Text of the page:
From the daguerreotype to the cellphone snapshot, the
history of photography has unfolded as a series of miracles, each of
which has profoundly altered our understanding of the time-space
continuum. As the innovations become familiar, the photographs become
miracles in another way, as connections to a past we've never seen.
"Framing a Century: Master Photographers,
1840-1940," at the Metropolitan Museum of Art, manages to operate in the
gap between both kinds of miracles, innovative and talismanic. It
presents the history of a medium as well as history itself.
This exhibition appropriates a model usually reserved for painters, old
or modern masters. Organized by Malcolm Daniels, the curator in charge
of the Met's photography department, "Framing a Century" recounts the
medium's 100 years with a succinct cavalcade of big names, substantial
bodies of work and significant historical impact.
The show singles out 13 photographers, representing each with 10 to 16
mostly stunning images. It begins with the innovations of the British
gentleman William Henry Fox Talbot, and concludes with the homespun
classicism of the American Walker Evans, the studio experiments of Man
Ray and, finally, the breathtaking moments captured by Henri
Cartier-Bresson and Brassai, geniuses of the street. In between are the
landscapes of Roger Fenton, Gustave Le Gray and Carleton E. Watkins;
portraits by Nadar and Julia Margaret Cameron; and views of 19th- and
early-20th-century Paris and France by Charles Marville, Édouard Baldus
and Eugène Atget.
If this sounds exclusive, it is. Photography, developed by a combination
of artists, scientists, businessmen and hobbyists in Britain and
France, starting in the late 1830s and early '40s, has an unusually
populous and egalitarian beginning that is a fitting prelude to the
images that deluge us today.
You may want to quibble about some absent masters. Where are Alfred
Stieglitz, Paul Strand and August Sander, for example? But this show has
a second mission, which is to celebrate the 2005 acquisition of the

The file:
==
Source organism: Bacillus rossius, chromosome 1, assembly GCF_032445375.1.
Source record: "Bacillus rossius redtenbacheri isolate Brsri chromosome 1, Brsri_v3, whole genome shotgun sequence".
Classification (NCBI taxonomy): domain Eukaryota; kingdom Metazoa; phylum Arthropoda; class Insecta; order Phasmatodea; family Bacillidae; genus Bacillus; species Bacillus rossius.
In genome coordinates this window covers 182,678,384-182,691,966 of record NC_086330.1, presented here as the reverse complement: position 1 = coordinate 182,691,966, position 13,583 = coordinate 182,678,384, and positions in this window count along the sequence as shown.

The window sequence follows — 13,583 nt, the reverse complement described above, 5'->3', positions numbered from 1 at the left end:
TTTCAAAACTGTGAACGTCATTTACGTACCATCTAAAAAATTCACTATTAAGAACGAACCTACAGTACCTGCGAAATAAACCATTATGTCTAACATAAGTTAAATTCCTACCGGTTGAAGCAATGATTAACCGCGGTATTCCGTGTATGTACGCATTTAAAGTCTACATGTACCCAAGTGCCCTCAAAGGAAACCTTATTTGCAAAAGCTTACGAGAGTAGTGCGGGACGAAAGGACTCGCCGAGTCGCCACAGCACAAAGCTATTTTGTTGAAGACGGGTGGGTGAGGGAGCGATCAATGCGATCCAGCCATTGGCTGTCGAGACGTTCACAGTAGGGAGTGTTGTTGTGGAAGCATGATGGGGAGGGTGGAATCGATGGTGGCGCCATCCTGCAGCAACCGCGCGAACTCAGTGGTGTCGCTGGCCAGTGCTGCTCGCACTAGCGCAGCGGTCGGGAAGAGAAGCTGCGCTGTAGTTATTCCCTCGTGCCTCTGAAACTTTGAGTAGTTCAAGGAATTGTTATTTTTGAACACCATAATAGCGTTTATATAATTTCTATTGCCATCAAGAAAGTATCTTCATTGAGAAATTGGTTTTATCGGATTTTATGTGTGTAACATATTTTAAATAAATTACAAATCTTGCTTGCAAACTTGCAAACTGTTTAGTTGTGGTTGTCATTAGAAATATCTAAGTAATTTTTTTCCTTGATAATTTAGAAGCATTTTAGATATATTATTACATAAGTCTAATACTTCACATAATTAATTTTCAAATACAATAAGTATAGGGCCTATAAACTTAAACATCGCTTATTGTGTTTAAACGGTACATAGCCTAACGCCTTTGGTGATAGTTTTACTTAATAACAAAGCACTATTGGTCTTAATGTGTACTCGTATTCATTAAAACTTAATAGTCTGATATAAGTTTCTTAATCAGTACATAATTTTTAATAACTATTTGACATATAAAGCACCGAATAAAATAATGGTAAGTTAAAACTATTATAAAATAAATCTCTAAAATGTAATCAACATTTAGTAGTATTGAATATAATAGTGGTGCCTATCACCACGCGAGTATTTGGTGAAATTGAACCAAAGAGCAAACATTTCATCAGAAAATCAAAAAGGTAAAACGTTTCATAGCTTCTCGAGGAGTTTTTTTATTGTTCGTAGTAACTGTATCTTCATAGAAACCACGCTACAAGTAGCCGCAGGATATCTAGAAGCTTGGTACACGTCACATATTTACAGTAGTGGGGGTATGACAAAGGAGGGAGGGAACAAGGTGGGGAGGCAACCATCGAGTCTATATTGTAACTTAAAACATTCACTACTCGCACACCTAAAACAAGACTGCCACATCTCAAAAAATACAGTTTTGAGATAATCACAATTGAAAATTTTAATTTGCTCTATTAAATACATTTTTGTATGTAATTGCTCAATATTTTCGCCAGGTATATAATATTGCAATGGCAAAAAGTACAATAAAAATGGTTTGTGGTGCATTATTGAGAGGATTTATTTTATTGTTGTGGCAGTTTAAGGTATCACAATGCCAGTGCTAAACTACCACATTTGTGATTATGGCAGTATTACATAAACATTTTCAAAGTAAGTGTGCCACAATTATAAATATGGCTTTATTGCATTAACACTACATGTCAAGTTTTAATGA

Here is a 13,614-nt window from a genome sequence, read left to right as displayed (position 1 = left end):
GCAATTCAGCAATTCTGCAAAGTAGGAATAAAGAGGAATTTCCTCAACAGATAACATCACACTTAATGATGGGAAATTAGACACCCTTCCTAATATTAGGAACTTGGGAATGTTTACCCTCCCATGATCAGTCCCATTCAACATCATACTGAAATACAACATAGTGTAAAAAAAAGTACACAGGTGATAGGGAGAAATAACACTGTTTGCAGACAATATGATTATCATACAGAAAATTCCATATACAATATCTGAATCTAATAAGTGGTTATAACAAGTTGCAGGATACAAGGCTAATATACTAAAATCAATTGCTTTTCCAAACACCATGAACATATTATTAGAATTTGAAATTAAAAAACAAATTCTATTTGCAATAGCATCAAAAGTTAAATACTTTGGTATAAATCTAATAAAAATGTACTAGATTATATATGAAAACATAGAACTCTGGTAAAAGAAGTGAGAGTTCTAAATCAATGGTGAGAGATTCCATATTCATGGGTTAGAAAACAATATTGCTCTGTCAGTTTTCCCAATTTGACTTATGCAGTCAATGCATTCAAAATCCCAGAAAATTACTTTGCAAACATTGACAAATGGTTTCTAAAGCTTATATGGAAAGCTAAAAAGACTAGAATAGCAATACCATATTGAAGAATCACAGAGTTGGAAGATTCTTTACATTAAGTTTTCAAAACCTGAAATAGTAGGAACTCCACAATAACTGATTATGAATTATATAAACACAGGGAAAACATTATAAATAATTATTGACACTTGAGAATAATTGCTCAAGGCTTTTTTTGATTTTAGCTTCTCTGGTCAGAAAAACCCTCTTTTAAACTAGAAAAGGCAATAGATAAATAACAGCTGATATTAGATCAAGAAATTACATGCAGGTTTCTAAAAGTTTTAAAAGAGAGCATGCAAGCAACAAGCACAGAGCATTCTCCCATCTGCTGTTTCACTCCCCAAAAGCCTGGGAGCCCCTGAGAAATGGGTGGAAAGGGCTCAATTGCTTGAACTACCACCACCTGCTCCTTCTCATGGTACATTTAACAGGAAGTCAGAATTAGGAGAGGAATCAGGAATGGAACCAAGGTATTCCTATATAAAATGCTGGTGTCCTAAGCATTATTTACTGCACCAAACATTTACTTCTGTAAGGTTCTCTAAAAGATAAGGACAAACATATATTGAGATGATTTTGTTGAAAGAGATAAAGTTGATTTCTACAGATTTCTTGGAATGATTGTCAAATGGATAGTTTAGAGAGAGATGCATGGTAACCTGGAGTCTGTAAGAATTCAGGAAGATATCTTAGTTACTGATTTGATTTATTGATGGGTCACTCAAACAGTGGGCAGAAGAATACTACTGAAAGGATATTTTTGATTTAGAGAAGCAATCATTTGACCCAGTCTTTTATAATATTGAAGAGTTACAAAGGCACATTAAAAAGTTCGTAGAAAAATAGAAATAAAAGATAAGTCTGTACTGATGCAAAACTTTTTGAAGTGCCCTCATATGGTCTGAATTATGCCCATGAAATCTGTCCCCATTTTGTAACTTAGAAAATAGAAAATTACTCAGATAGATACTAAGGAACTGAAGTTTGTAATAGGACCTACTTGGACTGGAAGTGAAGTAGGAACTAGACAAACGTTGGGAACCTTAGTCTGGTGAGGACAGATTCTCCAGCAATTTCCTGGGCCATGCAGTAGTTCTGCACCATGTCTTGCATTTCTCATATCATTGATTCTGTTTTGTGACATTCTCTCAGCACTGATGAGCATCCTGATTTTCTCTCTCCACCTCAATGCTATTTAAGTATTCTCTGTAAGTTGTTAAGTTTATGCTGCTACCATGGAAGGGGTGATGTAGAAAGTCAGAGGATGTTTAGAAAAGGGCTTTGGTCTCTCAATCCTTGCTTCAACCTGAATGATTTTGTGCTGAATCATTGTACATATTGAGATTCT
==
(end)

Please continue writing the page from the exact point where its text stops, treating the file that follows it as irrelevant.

glorious Gilman Collection of 8,500 photographs. Originally intended as a
gift to the museum, it was partly given and partly purchased. More than
half the images in this exhibition are from the collection; they
demonstrate how well it dovetails with the photographs the museum
Trimming photography's narrative to 13 overachievers has its merits. The
new technology galvanized the artists seen here — 12 men and 1 woman —
to exploit its possibilities in terms of their own visions and own
purposes. All used the camera to find bigness in themselves, in the new
medium and, above all, in the world.
Arranged in a generally chronological manner, the show — like
photography itself — proceeds from stillness to motion, from landscape
and ruin to city, from people frozen in studio poses to people on the
move. The camera's first great subjects were nature and architecture,
which were ubiquitous, interesting and relatively motionless, important
in the early years when cameras were heavy, and the slice of time
required to make an image was at its thickest.
The earliest image in the show is a facsimile of Fox Talbot's primitive
"photogenic drawing," or photogram, from around 1835, of a frail sprig
of fern barely visible on a field of slate-gray light-sensitive paper.
(The original cannot be shown because any exposure to light would
destroy it.) The remaining 15 Fox Talbot images — landscapes, figure
groups and his famous Dutch Masterish "Open Door" — show him pushing the
medium from rudimentary to sophisticated in a few short years. His
final image, from 1858, is a photogravure of dandelion seeds, fluff and
Mr. Daniels has arranged the show in a kind of pyramid of conversations
conducted among the show's galleries, its artists and their individual
works. His selections strive to show each photographer's range. Fenton,